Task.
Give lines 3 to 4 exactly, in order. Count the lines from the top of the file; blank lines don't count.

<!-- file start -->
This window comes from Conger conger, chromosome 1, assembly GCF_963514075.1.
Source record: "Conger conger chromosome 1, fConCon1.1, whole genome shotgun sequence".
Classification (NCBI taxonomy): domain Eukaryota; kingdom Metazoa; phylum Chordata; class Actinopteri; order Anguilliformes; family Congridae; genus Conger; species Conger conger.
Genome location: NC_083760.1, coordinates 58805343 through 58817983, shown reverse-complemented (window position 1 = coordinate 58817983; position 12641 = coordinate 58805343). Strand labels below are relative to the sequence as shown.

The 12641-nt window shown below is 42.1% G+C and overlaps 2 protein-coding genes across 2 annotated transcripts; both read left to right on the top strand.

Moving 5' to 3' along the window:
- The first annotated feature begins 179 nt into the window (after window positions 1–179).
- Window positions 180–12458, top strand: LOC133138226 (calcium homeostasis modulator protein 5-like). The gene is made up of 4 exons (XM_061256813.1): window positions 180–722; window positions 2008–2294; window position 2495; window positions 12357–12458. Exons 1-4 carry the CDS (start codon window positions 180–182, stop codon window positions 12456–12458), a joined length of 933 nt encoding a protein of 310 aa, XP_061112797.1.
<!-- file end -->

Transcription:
Classification (NCBI taxonomy): domain Eukaryota; kingdom Metazoa; phylum Chordata; class Actinopteri; order Anguilliformes; family Congridae; genus Conger; species Conger conger.
Genome location: NC_083760.1, coordinates 58805343 through 58817983, shown reverse-complemented (window position 1 = coordinate 58817983; position 12641 = coordinate 58805343). Strand labels below are relative to the sequence as shown.